Consumer trends - AI

AI – a brave new(ish) world

Artificial intelligence is no longer a buzzword but an integral part of our lives, whether we know it or not.

New advancements in AI technology feel like a weekly occurrence, promising innovation in work efficiency and automation that will deliver more free time for us to explore more meaningful activities. Or at least that is the theory! For many the pace of progression can feel intimidating, unwanted and misdirected.  

A Mintel study showed that 47% of UK consumers with concerns about the prominence of AI are specifically concerned about having to interact with AI more than people in customer service or emergency response settings.

Inevitably, as business and consumers try to find a middle ground between using a typewriter and robots taking over everyone’s jobs, consumers are increasingly embracing and searching out qualities that feel truly human, all the stuff that cannot be synthetically replicated – empathy, emotion, creativity and human connection.  

As a gulf begins to grow between early adopters and the tech-resistant, brands need to consider ways to approach the full spectrum of need as people begin to adapt to new ways of working and living. For those (both consumers and businesses) who see AI and the opportunities it presents with optimism, upskilling and training will be essential, which somewhat counterintuitively will require an investment in people. For those that are resistant, intuitive and accessible technology will be key, as well as education and reassurance – AI is the next human step, not humanity’s self-destruct button. Probably!
As a response to a world of algorithms and artificial creation, there will be many consumers who assign more value to the artisan and handmade, embracing the imperfections that come with human creativity. Smart brands will find ways of embracing both sides of the tech fence and find a hybrid way of connecting emotion and tech – using AI superpowers for good rather than evil!  

Responses – pushing back and wholesome applications

#artbyhumans artist and illustrators have created a movement as a response to the vast quantity (and poor quality in many instances) of AI generated images 

Beth Israel Deaconess Medical Center used AI for diagnosing potentially deadly blood diseases at an early stage. AI enhanced microscopes were developed to scan for harmful bacteria like E.coli and staphylococcus in blood samples at a faster rate than is possible using manual scanning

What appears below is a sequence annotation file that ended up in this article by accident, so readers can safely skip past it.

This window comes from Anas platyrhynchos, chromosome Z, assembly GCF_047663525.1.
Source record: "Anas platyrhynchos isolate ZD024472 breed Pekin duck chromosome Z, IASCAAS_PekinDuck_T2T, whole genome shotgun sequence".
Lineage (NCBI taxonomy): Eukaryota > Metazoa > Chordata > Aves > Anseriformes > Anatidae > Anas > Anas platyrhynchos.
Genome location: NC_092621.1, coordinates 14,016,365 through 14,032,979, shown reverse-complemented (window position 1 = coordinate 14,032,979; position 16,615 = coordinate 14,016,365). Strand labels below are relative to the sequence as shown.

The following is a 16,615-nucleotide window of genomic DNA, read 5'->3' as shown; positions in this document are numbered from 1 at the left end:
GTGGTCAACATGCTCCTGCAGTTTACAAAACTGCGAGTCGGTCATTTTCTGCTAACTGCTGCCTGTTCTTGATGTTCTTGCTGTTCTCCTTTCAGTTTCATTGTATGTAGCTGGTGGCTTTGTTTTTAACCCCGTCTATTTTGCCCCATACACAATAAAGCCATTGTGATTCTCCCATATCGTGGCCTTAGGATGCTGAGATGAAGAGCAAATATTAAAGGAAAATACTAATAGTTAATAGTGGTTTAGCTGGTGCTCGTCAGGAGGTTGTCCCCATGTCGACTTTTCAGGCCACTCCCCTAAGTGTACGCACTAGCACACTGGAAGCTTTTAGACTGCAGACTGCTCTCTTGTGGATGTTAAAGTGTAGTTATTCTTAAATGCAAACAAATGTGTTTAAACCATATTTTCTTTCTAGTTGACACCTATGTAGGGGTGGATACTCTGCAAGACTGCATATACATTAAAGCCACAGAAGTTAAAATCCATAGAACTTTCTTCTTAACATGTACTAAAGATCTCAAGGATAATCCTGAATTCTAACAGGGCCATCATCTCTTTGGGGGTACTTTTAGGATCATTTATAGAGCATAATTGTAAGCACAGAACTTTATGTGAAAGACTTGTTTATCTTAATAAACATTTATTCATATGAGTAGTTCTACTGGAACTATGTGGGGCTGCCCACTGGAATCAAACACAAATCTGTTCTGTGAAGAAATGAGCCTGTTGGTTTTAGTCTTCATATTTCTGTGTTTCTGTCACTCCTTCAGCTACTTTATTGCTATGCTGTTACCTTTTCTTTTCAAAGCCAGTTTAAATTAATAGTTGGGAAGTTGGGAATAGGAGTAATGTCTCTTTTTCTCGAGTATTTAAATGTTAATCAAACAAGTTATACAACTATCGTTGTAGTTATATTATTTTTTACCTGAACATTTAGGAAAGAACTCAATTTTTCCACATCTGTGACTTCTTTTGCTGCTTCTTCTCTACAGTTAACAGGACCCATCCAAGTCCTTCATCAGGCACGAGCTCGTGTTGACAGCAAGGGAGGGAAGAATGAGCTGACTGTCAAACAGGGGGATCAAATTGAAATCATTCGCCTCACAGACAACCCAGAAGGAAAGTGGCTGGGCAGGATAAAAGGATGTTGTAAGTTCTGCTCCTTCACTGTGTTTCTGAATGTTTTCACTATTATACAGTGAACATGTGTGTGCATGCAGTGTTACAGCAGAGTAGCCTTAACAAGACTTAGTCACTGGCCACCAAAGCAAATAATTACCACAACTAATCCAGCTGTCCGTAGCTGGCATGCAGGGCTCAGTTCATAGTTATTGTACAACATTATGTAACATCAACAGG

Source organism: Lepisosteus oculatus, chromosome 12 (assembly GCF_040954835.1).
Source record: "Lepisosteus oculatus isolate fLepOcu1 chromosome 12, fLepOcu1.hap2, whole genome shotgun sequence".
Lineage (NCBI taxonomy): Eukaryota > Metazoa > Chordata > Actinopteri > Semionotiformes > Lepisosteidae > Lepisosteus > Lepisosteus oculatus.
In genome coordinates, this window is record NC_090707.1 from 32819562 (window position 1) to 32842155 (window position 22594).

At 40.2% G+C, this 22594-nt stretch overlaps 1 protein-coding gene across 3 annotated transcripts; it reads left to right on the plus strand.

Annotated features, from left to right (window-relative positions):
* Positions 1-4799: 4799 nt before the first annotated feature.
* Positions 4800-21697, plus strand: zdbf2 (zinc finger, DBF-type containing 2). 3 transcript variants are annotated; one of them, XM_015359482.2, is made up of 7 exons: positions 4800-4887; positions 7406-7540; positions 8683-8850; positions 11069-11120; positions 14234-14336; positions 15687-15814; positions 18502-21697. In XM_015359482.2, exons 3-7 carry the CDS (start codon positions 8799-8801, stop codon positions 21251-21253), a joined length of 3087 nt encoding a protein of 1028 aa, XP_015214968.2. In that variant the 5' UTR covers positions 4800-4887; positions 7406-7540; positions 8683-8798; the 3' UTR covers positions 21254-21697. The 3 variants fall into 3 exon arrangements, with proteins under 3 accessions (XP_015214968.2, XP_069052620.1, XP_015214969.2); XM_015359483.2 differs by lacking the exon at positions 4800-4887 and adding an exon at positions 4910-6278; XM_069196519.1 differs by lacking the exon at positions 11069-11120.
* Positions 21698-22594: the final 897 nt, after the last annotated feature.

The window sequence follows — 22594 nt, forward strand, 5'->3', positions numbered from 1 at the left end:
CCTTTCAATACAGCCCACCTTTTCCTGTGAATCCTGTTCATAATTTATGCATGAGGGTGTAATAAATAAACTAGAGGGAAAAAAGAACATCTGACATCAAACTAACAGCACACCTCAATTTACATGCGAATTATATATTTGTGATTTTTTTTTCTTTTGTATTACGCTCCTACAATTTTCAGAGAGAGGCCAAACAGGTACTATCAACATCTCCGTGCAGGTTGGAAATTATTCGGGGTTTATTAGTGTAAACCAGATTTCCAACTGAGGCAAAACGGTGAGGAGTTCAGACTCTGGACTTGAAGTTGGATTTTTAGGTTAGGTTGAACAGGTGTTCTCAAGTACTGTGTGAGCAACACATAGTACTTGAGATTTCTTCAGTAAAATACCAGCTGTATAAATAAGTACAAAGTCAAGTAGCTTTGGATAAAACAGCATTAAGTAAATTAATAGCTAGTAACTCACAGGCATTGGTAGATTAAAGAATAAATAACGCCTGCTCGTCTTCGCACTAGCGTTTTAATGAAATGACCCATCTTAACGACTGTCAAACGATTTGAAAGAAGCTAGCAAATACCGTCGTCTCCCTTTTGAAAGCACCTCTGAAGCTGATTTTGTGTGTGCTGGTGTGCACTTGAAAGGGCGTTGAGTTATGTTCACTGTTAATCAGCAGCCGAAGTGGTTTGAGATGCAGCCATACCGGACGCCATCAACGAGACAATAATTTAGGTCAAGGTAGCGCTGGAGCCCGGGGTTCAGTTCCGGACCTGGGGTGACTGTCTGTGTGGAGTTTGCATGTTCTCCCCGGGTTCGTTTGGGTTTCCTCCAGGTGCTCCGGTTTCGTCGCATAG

Be My Eyes, an app which helps blind and visually impaired people to recognise objects and cope with everyday situations via a community of sighted volunteers offers a new feature called Virtual Volunteer, which utilises GPT-4 language model as a digital virtual assistant. It generates a spoken description from an image.  

The future

No matter your opinions on AI, it doesn’t look as thought it will be going anywhere anytime soon. While discussions around regulation of the industry are gathering pace, inevitably the reality of the success of emerging technologies will rely upon intuitive use. If AI can make itself an obliging house guest, it’s more likely to be invited to stay for longer.  
As AI becomes even more embedded in our lives, there will be an inevitable nostalgia for pre-tech days (even for those who are too young to remember the sound of dial-up internet). Emphasis on the importance of human connection will be paramount, as consumers will increasingly seek empathy and understanding that only a person can provide. As a result, for businesses, investing in people will be just as important as investing in tech.  
With luck and judgement, we can shape a future where AI helps us to be improved versions of ourselves, with brands and businesses finding a happy place between productivity, synthesis and humanity. Or human extinction, whatever.   


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